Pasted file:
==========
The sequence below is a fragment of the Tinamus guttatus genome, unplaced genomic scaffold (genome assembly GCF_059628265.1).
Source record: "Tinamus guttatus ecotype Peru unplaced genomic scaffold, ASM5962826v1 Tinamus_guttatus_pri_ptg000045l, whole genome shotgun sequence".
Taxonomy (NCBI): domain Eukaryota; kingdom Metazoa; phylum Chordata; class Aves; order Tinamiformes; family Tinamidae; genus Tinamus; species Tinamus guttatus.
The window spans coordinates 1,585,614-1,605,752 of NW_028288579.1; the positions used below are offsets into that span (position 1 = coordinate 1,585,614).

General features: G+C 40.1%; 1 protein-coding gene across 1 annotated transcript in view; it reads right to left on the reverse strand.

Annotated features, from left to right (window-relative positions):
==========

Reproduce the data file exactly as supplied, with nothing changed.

The sequence below is a fragment of the Tinamus guttatus genome, unplaced genomic scaffold (genome assembly GCF_059628265.1).
Source record: "Tinamus guttatus ecotype Peru unplaced genomic scaffold, ASM5962826v1 Tinamus_guttatus_pri_ptg000045l, whole genome shotgun sequence".
Taxonomy (NCBI): domain Eukaryota; kingdom Metazoa; phylum Chordata; class Aves; order Tinamiformes; family Tinamidae; genus Tinamus; species Tinamus guttatus.
The window spans coordinates 1,585,614-1,605,752 of NW_028288579.1; the positions used below are offsets into that span (position 1 = coordinate 1,585,614).

General features: G+C 40.1%; 1 protein-coding gene across 1 annotated transcript in view; it reads right to left on the reverse strand.

Annotated features, from left to right (window-relative positions):